Tuesday tidbits.

A couple of sweet treats for the start of the week!

A crazy beautiful cookbook:

You could acquire Marit Hovland’s Bakeland: Nordic Treats Inspired by Nature and actually make the recipes – I would highly encourage it!  But, really, this cookbook is the most deliriously glorious eye candy you’ll have the pleasure of perusing in absolute ever, so you should spend some quality time simply ogling.  A celebration of baking, organized seasonally and inspired by Scandinavian ingredients and design, Bakeland is so pretty you’ll drool.  I have no decorating skills so I’m going to stick to the Spice Cake with Cinnamon Almonds.  Because chocolate icing is possible for people like me.

If you want a preview of some of the book’s insanely gorgeous food photos, click here. (2018, Greystone Books, Vancouver)

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Eat some berries:

If you’re cleaning out the freezer and you find a package of frozen raspberries, make this sauce.  I reduced the sugar by a smidge (which is, of course, a completely technical cooking term). Then eat it out of the saucepan (ahem!) and pretend it’s summer already. Do. It.

Do you have any tidbits to share? – for example, projects you’re working on, new things you’ve learned, delicious or interesting new foods you’ve tried, delightful books or TV shows or movies, or a piece of music or art you’ve created or enjoyed?  

 

 

Saskatchewan snapshot: Sunset.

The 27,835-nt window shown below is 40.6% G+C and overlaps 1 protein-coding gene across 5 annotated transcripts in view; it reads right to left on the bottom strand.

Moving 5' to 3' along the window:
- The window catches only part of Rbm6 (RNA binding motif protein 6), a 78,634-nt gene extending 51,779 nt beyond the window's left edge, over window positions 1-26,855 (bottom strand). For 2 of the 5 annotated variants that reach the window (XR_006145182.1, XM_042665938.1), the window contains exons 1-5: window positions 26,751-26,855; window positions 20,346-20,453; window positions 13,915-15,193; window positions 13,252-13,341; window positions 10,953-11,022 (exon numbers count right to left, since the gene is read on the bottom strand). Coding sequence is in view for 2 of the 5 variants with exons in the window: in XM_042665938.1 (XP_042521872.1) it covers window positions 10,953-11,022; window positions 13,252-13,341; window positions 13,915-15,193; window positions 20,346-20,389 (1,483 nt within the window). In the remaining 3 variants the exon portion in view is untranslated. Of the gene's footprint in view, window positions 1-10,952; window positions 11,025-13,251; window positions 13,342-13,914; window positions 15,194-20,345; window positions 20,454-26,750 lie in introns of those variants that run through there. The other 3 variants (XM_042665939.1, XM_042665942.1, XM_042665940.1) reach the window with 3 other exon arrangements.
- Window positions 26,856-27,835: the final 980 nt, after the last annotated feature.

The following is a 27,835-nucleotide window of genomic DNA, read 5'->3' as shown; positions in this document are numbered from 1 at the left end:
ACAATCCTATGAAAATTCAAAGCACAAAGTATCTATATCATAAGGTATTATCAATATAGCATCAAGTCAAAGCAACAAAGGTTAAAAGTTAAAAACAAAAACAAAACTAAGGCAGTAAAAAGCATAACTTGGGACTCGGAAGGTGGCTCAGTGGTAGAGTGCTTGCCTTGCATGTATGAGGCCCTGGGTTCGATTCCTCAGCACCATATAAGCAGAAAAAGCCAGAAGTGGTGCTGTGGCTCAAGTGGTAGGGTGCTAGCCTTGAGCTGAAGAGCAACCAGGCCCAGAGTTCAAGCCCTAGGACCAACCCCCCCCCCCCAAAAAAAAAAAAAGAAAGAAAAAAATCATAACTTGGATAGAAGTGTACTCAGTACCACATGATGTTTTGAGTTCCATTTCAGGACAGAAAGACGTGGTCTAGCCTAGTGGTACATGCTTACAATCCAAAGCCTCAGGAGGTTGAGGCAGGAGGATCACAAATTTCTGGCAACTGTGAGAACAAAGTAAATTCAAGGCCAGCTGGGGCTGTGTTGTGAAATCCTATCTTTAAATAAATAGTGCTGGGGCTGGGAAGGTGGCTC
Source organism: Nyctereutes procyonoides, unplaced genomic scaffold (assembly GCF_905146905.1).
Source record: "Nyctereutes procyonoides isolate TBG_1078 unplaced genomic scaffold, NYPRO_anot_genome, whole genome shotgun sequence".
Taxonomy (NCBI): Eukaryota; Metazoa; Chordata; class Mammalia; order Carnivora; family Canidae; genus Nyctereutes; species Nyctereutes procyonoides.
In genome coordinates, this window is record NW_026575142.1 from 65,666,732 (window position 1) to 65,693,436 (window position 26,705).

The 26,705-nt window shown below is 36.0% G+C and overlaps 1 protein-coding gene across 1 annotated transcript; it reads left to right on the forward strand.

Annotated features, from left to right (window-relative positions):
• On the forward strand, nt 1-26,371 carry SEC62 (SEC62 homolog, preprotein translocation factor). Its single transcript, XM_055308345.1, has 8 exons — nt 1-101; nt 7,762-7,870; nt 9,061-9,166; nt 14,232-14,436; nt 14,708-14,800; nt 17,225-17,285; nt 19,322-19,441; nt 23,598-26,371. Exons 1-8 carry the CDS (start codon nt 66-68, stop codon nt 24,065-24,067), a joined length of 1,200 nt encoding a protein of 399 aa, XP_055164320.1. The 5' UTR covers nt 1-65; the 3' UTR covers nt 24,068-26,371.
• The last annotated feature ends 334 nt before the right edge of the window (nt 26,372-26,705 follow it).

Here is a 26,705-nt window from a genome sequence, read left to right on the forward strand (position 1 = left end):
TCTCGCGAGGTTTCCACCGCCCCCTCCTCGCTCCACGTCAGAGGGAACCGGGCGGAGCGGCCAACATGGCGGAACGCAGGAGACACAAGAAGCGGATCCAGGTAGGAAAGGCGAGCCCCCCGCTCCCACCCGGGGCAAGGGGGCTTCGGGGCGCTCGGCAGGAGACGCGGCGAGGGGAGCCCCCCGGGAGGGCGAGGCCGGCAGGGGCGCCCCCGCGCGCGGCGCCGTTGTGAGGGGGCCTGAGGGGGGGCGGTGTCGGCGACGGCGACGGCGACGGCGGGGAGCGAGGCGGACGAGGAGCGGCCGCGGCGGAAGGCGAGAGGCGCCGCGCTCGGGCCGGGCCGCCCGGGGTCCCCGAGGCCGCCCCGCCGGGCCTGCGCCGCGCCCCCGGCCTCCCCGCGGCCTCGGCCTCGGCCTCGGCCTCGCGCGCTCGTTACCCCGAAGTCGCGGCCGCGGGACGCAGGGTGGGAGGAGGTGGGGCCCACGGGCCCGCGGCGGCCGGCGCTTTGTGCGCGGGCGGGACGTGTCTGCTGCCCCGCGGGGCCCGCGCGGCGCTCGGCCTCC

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Photographed 11 July 2014.

The field featured is almost in Alberta – it’s actually in Saskatchewan, at a place called Alsask (fitting, if lacking originality).  I initially thought that Alsask was like Lloydminster and Cypress Hills, and was partly in Alberta and partly in Saskatchewan, but apparently, only the former village’s cemetery is in Alberta.  Alsask was the site of a military base between 1959 and 1987 but it no longer even holds status as a village; rather, it is considered a “special service area” incorporated within the nearby town of Milton.  I rather wish we had stopped to explore; according to Wikipedia, most of the original buildings are gone, but one of the military radar domes and an indoor swimming pool (used in the summer to this day!) are still there.

Forest fires were burning throughout Alberta and the Northwest Territories at the time, so the smoky air lent an eerie glow to the sun.   I just loved the way that power lines looked against the sky; there’s something vaguely alien about the landscape to me, it’s a bit like something out of a science fiction novel.

Speaking of novels, what is currently on your reading list?  Anything that stands out for you – fiction, non-fiction, poetry, whatever?  I’m dividing my time between several excellent cookbooks (including Karen Solomon’s Asian Pickles, and Small Adventures in Cooking by James Ramsden) and Kimberly Elkins’ debut novel, a fictionalized account of the life of Laura Bridgman called What is Visible?.  (I’m barely into it but it’s captivating so far).